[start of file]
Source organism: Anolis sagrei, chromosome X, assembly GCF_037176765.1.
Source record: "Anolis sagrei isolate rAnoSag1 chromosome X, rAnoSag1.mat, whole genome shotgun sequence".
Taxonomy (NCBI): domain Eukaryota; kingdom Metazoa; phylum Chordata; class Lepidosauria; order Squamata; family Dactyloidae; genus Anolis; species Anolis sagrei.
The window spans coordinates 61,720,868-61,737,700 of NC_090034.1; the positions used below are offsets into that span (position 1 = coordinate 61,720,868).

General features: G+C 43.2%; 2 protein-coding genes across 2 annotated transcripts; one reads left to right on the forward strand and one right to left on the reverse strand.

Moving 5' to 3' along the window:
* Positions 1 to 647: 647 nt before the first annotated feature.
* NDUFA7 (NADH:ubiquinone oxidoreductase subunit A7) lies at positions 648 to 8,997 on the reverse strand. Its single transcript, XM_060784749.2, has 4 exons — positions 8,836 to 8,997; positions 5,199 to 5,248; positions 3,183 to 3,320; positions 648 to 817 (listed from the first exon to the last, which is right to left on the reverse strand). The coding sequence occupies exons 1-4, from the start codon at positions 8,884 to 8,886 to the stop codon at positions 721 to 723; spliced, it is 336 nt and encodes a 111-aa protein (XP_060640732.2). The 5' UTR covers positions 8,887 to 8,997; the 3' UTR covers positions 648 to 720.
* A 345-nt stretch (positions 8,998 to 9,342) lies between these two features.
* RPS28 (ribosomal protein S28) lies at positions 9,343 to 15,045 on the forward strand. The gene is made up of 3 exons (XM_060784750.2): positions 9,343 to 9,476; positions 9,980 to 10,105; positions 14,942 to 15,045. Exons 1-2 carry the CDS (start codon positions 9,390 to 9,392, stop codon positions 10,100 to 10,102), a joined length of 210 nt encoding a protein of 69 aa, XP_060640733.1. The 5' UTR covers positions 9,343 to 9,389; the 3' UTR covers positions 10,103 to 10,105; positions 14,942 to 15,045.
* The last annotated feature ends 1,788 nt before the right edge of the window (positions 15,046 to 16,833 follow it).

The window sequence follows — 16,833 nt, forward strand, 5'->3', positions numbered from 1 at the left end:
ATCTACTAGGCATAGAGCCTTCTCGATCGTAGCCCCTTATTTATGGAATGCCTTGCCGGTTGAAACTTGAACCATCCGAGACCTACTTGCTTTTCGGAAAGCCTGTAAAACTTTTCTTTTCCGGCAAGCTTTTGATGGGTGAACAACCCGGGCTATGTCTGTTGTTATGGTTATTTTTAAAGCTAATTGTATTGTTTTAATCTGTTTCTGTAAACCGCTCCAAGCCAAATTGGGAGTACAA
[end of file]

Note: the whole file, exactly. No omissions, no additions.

Source organism: Anolis sagrei, chromosome X, assembly GCF_037176765.1.
Source record: "Anolis sagrei isolate rAnoSag1 chromosome X, rAnoSag1.mat, whole genome shotgun sequence".
Taxonomy (NCBI): domain Eukaryota; kingdom Metazoa; phylum Chordata; class Lepidosauria; order Squamata; family Dactyloidae; genus Anolis; species Anolis sagrei.
The window spans coordinates 61,720,868-61,737,700 of NC_090034.1; the positions used below are offsets into that span (position 1 = coordinate 61,720,868).

General features: G+C 43.2%; 2 protein-coding genes across 2 annotated transcripts; one reads left to right on the forward strand and one right to left on the reverse strand.

Moving 5' to 3' along the window:
* Positions 1 to 647: 647 nt before the first annotated feature.
* NDUFA7 (NADH:ubiquinone oxidoreductase subunit A7) lies at positions 648 to 8,997 on the reverse strand. Its single transcript, XM_060784749.2, has 4 exons — positions 8,836 to 8,997; positions 5,199 to 5,248; positions 3,183 to 3,320; positions 648 to 817 (listed from the first exon to the last, which is right to left on the reverse strand). The coding sequence occupies exons 1-4, from the start codon at positions 8,884 to 8,886 to the stop codon at positions 721 to 723; spliced, it is 336 nt and encodes a 111-aa protein (XP_060640732.2). The 5' UTR covers positions 8,887 to 8,997; the 3' UTR covers positions 648 to 720.
* A 345-nt stretch (positions 8,998 to 9,342) lies between these two features.
* RPS28 (ribosomal protein S28) lies at positions 9,343 to 15,045 on the forward strand. The gene is made up of 3 exons (XM_060784750.2): positions 9,343 to 9,476; positions 9,980 to 10,105; positions 14,942 to 15,045. Exons 1-2 carry the CDS (start codon positions 9,390 to 9,392, stop codon positions 10,100 to 10,102), a joined length of 210 nt encoding a protein of 69 aa, XP_060640733.1. The 5' UTR covers positions 9,343 to 9,389; the 3' UTR covers positions 10,103 to 10,105; positions 14,942 to 15,045.
* The last annotated feature ends 1,788 nt before the right edge of the window (positions 15,046 to 16,833 follow it).

The window sequence follows — 16,833 nt, forward strand, 5'->3', positions numbered from 1 at the left end:
ATCTACTAGGCATAGAGCCTTCTCGATCGTAGCCCCTTATTTATGGAATGCCTTGCCGGTTGAAACTTGAACCATCCGAGACCTACTTGCTTTTCGGAAAGCCTGTAAAACTTTTCTTTTCCGGCAAGCTTTTGATGGGTGAACAACCCGGGCTATGTCTGTTGTTATGGTTATTTTTAAAGCTAATTGTATTGTTTTAATCTGTTTCTGTAAACCGCTCCAAGCCAAATTGGGAGTACAA